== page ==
demands had been met. These include the resignation of the
president and government and a release of prisoners.
In some of the strongest comments from Washington so far,
the White House spokesman urged Yanukovich to listen to the
people and resume Ukraine's integration with Europe: "Violence
of this sort that we have seen on the streets of Kiev is
impermissible in a democratic state," he added.
Secretary of State John Kerry spoke of "disgust" at the use
of force and a spokeswoman for his department said Washington
was considering sanctions against Ukraine, among other options -
a move that could further sour relations with Russia, which says
the West is trying to browbeat Kiev to weaken Moscow.
At stake is the future of a country of 46 million people,
torn between popular hopes of joining the European mainstream
and the demands of former Soviet master Russia, which controls
the flow of cheap natural gas needed to stave off bankruptcy.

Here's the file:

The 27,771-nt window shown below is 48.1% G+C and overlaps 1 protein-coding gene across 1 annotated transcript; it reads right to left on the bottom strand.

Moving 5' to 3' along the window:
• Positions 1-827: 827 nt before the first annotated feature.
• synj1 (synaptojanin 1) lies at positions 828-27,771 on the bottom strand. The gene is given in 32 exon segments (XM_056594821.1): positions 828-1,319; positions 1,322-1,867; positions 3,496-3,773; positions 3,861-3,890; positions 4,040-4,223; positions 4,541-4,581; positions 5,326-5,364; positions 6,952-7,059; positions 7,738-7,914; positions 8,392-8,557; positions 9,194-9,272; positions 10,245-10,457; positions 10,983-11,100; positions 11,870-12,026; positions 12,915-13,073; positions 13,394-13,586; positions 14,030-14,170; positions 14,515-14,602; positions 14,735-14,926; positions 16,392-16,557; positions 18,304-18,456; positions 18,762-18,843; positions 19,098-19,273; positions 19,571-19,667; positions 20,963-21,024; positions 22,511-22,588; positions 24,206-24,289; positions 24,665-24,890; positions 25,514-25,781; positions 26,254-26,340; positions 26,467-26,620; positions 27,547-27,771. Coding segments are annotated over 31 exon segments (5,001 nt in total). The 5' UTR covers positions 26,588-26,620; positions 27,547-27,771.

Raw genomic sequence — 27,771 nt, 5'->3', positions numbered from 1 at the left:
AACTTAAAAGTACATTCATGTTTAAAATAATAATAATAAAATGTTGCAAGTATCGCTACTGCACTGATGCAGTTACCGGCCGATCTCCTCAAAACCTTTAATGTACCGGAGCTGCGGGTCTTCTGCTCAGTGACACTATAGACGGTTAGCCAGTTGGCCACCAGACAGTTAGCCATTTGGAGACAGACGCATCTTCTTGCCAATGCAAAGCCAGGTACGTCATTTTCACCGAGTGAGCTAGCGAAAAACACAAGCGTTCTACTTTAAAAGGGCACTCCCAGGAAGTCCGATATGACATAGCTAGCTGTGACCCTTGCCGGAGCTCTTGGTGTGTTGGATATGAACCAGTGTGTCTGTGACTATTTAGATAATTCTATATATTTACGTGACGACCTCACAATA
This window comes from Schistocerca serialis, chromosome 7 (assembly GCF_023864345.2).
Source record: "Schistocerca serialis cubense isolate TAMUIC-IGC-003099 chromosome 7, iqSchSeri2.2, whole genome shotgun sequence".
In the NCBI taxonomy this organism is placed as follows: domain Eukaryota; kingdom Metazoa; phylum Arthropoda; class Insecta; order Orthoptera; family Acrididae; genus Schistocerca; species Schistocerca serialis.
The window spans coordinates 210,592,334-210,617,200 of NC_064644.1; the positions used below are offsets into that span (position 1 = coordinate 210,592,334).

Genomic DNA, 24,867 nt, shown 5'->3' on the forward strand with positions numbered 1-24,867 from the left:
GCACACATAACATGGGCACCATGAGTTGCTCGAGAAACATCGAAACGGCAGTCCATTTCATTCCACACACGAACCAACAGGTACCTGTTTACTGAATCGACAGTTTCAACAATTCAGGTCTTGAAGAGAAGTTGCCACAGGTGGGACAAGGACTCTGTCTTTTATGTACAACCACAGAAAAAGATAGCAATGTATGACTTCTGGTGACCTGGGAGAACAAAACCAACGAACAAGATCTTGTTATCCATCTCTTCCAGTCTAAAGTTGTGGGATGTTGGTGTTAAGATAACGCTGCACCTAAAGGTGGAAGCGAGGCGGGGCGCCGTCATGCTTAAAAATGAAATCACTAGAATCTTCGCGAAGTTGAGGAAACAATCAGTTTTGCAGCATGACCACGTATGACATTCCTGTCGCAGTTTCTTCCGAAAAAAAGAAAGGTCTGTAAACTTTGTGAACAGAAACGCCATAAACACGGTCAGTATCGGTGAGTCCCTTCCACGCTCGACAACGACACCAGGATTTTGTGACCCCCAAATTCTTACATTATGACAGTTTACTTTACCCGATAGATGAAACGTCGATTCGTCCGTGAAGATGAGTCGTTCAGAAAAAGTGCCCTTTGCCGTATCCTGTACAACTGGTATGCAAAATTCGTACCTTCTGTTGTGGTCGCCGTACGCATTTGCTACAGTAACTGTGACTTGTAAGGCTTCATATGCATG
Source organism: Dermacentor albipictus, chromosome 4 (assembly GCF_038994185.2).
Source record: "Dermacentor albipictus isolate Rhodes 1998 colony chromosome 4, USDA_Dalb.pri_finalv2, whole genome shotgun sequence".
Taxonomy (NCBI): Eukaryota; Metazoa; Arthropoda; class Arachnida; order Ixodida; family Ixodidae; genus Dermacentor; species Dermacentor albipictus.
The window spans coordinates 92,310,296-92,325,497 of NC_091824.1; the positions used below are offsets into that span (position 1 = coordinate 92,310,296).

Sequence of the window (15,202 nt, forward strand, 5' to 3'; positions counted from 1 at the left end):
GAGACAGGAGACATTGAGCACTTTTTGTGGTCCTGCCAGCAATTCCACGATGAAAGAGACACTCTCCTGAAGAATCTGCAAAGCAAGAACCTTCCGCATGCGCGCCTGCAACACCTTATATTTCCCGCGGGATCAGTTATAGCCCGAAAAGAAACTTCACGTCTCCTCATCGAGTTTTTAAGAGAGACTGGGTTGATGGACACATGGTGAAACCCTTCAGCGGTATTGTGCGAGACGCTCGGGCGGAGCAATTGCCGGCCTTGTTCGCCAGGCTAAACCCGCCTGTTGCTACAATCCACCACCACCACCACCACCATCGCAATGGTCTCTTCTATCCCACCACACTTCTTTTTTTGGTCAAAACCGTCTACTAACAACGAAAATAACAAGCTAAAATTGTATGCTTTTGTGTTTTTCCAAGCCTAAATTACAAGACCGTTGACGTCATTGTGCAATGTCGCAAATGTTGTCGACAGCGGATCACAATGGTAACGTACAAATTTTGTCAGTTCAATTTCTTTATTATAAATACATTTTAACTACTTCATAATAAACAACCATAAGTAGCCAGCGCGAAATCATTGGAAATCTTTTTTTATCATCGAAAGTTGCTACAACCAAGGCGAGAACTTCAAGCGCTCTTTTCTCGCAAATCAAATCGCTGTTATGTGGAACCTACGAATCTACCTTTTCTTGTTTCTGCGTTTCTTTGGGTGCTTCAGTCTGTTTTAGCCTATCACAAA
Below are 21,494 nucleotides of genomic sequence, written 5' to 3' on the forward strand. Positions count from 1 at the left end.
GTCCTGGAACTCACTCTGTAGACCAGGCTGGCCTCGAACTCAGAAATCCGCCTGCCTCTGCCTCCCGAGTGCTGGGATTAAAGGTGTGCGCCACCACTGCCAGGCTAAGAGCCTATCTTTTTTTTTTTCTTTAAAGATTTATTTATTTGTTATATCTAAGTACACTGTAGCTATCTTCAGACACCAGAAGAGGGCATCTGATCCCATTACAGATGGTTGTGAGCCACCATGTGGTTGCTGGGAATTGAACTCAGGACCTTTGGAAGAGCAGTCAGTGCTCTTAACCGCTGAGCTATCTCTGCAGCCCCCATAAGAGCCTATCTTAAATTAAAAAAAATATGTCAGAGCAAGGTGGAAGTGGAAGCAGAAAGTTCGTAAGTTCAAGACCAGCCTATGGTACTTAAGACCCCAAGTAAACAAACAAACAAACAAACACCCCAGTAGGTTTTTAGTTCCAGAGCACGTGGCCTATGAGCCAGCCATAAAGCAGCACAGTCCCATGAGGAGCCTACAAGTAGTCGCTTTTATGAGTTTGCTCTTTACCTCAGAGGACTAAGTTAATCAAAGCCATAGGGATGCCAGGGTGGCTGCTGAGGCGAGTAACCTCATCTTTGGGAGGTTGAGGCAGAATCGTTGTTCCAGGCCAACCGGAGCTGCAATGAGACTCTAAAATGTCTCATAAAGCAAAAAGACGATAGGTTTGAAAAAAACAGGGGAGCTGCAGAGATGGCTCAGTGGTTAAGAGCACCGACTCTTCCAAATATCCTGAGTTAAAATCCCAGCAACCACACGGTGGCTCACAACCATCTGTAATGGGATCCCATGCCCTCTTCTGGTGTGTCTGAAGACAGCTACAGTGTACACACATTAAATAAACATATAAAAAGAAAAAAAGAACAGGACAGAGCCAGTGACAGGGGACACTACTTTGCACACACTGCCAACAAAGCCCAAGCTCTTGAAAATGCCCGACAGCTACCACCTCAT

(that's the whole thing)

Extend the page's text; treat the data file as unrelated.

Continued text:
At the main protest camp on Independence Square, pop stars,
politicians and priests had pleaded with police not to shed
blood. The interior minister called for calm and promised that
the square would not be stormed. But even after the police left
the streets, Vitaly Klitschko, a world boxing champion who has
emerged as one of the main figures of the opposition, said the
overnight action had "closed off the path to compromise".
"We understand that Yanukovich has not wish to talk to the
people and only understands physical force," he said.
The interior ministry appealed for restraint, however, and
the police action stalled after day broke, with temperatures in
the snowbound city stuck well below freezing. Some riot police
left to cheers from lines of protesters.
At City Hall, demonstrators had sprayed police with water
from a hose and had lobbed a Molotov cocktail from a window into
a police truck before the officers finally withdrew.
On the square, protesters, many wearing hardhats in orange,